If you ever want to juggle fire on the beach, and you're hoping for a crowd, just park yourself next to a bonfire with many many teenagers standing around it. They will not be able to contain themselves, and you'll find yourself surrounded by awed, cheering fans who will either shriek and scream in delight (OH MY GOOOOOD!!!!), if they're female, or say, "Oh dude, that's sweet. Check that OUT," if they're bros. Teenagers are so great. They almost always make me tear up, partly because I remember what it felt like to be a teenager, how I was almost coming out of my skin with ideas and humiliation and the wonder of the universe, and also because there is nothing quite like the paradox of a teenager, how self-conscious and free they are. They're all like, ohmygod, someone's looking at me, and then screaming in exhilaration as my superstar husband catches the fire torch by the flame (ouch!).
Seriously, though, Chinua is amazing, and he did gather quite a crowd. It was really fun. And the great thing about Southern California is that everyone is so laid back. The fire department showed up to keep an eye on things, but no one asked him to stop.
My son, while trying to eat a hot potsticker, said very seriously, "It's not hot on my white teeth, only on my gum teeth." These are the moments when I am very proud to be his mother.
Yesterday we went to Mexico, and it was a combination of being the best experience that I've had in a long, long, time, and being a day of me trying to get away from myself. Like that Innocence Mission song, Going Away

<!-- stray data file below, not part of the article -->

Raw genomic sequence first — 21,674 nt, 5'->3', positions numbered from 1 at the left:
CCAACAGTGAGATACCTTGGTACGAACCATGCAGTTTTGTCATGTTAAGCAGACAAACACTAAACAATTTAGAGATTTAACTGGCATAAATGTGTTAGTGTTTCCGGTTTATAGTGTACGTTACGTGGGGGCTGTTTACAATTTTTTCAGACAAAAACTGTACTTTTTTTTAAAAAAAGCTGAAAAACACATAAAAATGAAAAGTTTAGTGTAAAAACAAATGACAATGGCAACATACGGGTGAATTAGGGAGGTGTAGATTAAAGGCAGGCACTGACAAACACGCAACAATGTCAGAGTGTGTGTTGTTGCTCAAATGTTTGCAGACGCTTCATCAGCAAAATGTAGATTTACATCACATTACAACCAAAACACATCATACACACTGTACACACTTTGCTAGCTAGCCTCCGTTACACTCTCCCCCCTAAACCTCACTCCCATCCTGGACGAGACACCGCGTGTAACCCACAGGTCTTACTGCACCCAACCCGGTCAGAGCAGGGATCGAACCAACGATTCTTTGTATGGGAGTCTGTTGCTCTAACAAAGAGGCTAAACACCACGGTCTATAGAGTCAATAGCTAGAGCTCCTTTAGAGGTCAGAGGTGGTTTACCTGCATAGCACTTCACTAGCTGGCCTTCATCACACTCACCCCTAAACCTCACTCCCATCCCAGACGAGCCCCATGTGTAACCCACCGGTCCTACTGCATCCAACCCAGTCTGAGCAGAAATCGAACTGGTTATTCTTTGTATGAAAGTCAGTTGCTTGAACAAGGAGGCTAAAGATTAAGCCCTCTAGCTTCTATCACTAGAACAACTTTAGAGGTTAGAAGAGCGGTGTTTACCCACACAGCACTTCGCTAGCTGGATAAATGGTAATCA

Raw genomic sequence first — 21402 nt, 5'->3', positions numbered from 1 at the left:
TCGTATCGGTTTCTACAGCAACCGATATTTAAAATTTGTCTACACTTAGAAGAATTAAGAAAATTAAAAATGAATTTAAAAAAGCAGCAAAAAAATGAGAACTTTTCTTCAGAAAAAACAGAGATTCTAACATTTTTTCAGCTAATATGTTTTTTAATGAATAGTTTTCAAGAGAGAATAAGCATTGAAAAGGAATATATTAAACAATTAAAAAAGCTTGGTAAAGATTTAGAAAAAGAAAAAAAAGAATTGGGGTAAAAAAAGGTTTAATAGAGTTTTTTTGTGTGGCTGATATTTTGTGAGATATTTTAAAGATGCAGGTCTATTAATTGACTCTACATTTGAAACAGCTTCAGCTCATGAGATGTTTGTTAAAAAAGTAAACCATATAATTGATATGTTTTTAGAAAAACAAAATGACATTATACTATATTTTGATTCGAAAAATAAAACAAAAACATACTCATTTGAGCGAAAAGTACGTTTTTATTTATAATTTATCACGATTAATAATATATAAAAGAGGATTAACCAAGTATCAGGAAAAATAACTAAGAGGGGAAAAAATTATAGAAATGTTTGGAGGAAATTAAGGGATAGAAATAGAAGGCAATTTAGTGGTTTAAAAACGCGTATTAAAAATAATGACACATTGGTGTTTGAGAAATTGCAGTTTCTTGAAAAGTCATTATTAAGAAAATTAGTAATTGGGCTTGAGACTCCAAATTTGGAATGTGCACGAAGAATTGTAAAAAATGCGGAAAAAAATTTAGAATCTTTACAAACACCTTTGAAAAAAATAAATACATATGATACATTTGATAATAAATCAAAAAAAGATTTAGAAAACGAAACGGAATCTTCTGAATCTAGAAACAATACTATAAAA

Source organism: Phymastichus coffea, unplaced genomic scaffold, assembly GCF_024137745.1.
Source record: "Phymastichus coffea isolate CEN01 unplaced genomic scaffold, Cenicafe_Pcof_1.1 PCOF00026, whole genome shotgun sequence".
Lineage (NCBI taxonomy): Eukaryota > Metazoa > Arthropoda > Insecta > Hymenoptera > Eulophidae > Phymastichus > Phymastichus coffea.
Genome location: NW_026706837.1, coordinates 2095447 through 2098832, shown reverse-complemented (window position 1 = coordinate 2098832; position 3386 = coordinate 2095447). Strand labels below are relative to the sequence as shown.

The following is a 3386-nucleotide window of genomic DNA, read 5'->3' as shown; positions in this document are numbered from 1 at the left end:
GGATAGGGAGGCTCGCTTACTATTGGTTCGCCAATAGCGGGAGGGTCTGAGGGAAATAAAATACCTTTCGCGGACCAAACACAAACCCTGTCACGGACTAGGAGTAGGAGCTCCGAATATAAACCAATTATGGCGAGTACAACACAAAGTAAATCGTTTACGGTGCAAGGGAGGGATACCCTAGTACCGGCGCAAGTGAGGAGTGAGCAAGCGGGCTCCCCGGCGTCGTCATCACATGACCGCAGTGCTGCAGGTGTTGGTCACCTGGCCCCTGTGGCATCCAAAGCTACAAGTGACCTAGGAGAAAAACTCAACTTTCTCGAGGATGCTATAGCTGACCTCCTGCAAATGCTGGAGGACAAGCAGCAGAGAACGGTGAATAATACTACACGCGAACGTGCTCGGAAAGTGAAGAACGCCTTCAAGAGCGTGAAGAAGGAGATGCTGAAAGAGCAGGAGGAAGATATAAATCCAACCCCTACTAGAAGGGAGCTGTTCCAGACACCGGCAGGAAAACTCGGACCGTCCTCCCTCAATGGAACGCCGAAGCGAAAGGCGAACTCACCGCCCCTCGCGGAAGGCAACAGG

"I hope some other time/
I won't care so much about/
being understood as I do now/
I would leave myself and go away/
I would like to follow you away."
I was looking around and loving where I was, loving my beautiful family, loving Mexico, loving the beach and the taco stand and my husband who can get along well enough in Spanish with a good enough accent that people take him to know it fluently, and the train of conversation takes off, with him clinging to the sides. I loved Mexico from the first day I was there, seven years ago, and my innocent, pre-India self was amazed and intrigued by the messiness of the streets and the pinned-together houses. Chinua and I, longing to leave America for a while and travel, drank it in like thirsty sailors.
But there it was, the anxiety, that knot in my gut that never left, the tension in my neck that curled around my spine and yanked, the sick feeling that had me in tears a few times. I hate myself like this. I don't know how to love myself like this, and even worse, I don't know how to believe that God loves me like this.
And then I went swimming, by myself, while the kids and their superstar dad made a sandcastle on the beach. And I stood in the waves and was knocked off of my feet again and again, and I thought, yes, this is how it feels, this is why I never catch my breath. I pretended that the waves were my fear and my loneliness, pretended that if I could just stay standing I would beat all this, that I would feel like Rae again, like that teenage self who can scream and shriek in delight. And then I let myself be carried for a while, and I was tired, and I wondered if I could let go enough to let the waves of this great fear hit me, yet still see the sunset, like I was seeing it around me, the sherbet colors, the sparkly horizon. And I rested, and watched the silhouetted fishing boats with their circles of birds.